I have said it before, but it bears repeating: It seems almost redundant to make an opera out of Tennessee Williams’ classic drama, “A Streetcar Named Desire.”
Williams’ plays have always had an operatic quality to them, with their grand, compelling characters caught up in baroquely complicated, at times almost lurid storylines that provoke overwhelming, outsized emotion, all set to the unique music of Williams’ language.
The restrictions placed on composer Andre Previn and librettist Philip Littell by those who oversee the Williams estate prevented them from truly transforming this well-known story into, well, an opera. What Previn and Littell created is, essentially, Williams’ play set to music, with Williams’ judiciously trimmed dialogue sung, rather than spoken.
A recitative-heavy opera could easily veer into parody. What keeps that from happening is the variety within Previn’s score — which at times seems almost a collage of American music styles, from jazz, both cool and angular, Gershwinesque swing and Bernstein brashness, atmospheric washes that would not sound out of place in a 1950s film, and the occasional blossoming of lush, pure melody.
That and the power of Williams’ story — of a faded Southern belle whose delicate hold on the fantasies she has used to protect herself from the harsh light of reality is shattered over the course of a summer spent with her sister and her brutish brother-in-law — remains undimmed, regardless of the format in which it is presented.
The production that Tulsa Opera has put together tells this story in a most effective way — often heartbreaking, occasionally scarifying and always wondrously human. The result is a fine example of an American-style verismo opera.
At the center of this piece is Caroline Worra, making her Tulsa Opera debut as Blanche DuBois, and she is extraordinary. Worra is rarely off-stage during the nearly three-hour production, but the energy — and, more importantly, the subtlety — she brings to this character never flags.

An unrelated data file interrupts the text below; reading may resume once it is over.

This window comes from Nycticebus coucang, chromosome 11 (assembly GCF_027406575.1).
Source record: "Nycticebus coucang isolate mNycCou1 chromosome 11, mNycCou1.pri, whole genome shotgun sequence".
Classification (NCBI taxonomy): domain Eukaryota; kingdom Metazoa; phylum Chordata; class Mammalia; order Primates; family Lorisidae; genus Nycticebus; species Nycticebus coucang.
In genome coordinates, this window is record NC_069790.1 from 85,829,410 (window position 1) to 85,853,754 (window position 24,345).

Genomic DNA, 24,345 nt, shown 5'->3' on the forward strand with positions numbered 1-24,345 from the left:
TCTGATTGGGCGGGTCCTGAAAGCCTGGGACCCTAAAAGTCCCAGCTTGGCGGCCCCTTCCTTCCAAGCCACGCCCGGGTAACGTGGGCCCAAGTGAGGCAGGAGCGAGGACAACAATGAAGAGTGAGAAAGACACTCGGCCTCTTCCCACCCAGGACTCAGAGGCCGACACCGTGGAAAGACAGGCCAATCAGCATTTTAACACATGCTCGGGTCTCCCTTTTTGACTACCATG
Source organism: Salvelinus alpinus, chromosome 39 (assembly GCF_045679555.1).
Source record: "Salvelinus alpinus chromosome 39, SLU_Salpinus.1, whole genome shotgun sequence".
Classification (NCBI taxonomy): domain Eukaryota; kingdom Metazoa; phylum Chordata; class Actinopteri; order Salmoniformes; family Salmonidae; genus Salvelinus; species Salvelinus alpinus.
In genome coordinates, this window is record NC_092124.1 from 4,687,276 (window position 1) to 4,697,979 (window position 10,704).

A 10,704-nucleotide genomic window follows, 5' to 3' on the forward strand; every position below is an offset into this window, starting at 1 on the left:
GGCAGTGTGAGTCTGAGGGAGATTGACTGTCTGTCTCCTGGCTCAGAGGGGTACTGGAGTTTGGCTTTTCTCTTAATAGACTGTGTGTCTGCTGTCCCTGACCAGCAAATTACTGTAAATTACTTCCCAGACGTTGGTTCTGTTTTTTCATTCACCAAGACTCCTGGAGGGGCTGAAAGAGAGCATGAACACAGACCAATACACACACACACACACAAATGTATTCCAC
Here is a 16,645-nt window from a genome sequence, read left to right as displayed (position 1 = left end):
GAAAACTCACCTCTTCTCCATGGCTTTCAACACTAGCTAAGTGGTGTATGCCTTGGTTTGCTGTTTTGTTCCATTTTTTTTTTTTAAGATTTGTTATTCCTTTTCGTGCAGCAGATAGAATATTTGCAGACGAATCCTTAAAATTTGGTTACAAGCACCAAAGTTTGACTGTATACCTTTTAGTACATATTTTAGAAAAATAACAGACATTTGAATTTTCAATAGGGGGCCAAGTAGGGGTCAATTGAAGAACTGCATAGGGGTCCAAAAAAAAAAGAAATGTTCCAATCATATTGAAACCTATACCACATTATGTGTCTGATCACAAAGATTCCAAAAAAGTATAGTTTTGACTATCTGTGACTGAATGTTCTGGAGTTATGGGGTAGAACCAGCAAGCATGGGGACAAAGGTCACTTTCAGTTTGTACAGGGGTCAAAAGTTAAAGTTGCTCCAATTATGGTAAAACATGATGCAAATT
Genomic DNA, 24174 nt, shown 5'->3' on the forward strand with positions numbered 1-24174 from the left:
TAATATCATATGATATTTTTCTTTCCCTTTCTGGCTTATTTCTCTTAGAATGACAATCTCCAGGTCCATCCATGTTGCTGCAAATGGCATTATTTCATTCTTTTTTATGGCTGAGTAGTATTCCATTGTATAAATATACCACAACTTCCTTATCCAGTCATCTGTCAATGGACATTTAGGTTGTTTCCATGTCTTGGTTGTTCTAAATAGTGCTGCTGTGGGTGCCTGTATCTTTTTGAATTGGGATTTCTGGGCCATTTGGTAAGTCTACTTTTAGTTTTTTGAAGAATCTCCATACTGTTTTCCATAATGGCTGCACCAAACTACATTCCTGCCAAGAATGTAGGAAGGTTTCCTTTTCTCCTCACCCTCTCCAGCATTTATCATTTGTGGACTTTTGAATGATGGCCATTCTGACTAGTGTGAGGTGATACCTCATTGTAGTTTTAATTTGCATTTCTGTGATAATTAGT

Near the end of the opera, Blanche states that she tells “the truth as it ought to be,” and you can see that working in how Worra portrays the character — the forced brightness in her voice when she is trying to convince those around her of the “magic” she thinks she brings to life; the more brittle tone that informs the impolite truths Blanche spouts about her current situation and the people who populate it; the palpable, wounding hurt as she recounts the course of her brief, tragic marriage.
Worra also nails the aching sadness of the aria “Soft people,” and her final scenes, from the dreamy “I smell the sea air,” to the way she floats the famed line, “Whoever you are, I have always relied on the kindness of strangers,” should break even the hardest opera purist’s heart.
Jordan Shanahan brings an equally nuanced approach to Stanley Kowalski. His Stanley is a wiry, scrappy fellow, with an impishly crude sense of humor — he gives you the sense that he’s laughing at Blanche more than raging at her. But when Stanley does rage, it explodes in startling, convincing force.
Sarah Jane McMahon makes Stella, Blanche’s sister and Stanley’s wife, a remarkably self-possessed character. She may talk of being a little afraid of her husband, but as the Poker Night sequence shows, Stella is the one who truly wields the power in this relationship. And McMahon makes the vocalese Stella sings the morning after at once joyous and naughtily erotic.
James Callon as Mitch is good — his crisp, powerful tenor having just the right naïve tone for someone who remains very much a “mama’s boy.” His singing projects that sense of vulnerability and openness, to the point that you really hope this character, at least, finds some sort of happiness. But then, this IS a Tennessee Williams play …
Stage director David Schweizer has done an excellent job of crafting the action and characterizations into a cohesive, believable whole.
Tulsa Opera artistic director Kostis Protopapas has conducted Previn’s opera before, and the performance he drew from the Tulsa Opera Orchestra was sharp and precise through the sudden shifts in tone and phrase, with the orchestra’s brass and wind sections turning in some impressively jazzy performances.
While “A Streetcar Named Desire” is presented with English surtitles, the diction by the cast is such that the titles are almost superfluous.
“A Streetcar Named Desire” will be performed at 7:30 p.m. Friday, 2:30 p.m. Sunday, at the Tulsa PAC, 101 E. Third St. For tickets: 918-587-4811, myticketoffice.com.